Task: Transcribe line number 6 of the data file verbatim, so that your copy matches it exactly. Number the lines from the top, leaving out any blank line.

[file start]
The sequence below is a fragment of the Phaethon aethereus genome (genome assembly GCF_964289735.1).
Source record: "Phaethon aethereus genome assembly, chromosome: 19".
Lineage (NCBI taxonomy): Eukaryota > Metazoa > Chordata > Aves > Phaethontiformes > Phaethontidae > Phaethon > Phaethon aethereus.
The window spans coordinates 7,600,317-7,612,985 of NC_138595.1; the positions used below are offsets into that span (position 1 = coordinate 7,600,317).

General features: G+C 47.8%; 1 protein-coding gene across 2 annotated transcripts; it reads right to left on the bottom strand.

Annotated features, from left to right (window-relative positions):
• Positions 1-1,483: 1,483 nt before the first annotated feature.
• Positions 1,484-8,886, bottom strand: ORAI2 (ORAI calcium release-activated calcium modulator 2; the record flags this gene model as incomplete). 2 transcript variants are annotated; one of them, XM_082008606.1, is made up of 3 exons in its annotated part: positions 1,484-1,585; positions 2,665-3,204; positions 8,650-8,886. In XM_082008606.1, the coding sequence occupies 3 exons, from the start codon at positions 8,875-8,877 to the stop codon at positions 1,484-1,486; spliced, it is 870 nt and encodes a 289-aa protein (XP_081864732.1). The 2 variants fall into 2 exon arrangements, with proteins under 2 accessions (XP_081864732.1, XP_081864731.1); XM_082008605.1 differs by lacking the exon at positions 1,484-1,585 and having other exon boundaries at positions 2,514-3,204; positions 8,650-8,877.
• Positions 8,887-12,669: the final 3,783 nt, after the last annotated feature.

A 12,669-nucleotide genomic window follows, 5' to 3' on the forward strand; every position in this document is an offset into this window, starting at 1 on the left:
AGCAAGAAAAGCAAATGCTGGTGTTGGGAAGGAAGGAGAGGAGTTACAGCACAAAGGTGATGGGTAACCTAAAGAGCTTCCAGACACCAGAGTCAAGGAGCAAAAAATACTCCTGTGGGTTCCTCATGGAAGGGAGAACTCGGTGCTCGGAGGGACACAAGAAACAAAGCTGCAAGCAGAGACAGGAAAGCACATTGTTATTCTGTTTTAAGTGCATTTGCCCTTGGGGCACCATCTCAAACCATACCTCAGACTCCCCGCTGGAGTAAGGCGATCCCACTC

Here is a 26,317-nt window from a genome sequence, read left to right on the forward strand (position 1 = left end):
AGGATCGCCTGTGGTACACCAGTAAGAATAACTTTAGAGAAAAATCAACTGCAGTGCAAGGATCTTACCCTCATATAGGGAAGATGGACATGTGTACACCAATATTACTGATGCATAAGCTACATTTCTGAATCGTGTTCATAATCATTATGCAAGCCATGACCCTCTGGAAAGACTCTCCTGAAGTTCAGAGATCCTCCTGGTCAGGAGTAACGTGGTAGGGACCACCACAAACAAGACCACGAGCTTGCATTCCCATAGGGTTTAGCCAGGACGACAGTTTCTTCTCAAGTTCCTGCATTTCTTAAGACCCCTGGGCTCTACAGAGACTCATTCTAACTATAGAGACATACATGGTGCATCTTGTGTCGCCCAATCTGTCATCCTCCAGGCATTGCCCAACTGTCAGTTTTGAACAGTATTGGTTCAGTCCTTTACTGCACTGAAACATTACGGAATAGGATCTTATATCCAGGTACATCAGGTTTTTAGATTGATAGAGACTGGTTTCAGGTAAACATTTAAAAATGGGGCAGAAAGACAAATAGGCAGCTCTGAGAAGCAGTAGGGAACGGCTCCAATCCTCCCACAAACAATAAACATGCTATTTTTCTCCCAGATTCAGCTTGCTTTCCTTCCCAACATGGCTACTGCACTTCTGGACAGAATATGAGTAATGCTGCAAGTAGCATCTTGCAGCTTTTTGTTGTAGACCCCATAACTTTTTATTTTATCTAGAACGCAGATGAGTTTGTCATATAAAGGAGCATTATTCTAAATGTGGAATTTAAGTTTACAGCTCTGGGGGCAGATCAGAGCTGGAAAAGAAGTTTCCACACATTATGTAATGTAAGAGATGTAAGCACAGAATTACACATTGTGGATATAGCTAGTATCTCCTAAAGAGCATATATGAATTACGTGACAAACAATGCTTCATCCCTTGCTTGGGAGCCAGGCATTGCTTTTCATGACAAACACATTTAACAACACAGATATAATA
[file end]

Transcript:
Annotated features, from left to right (window-relative positions):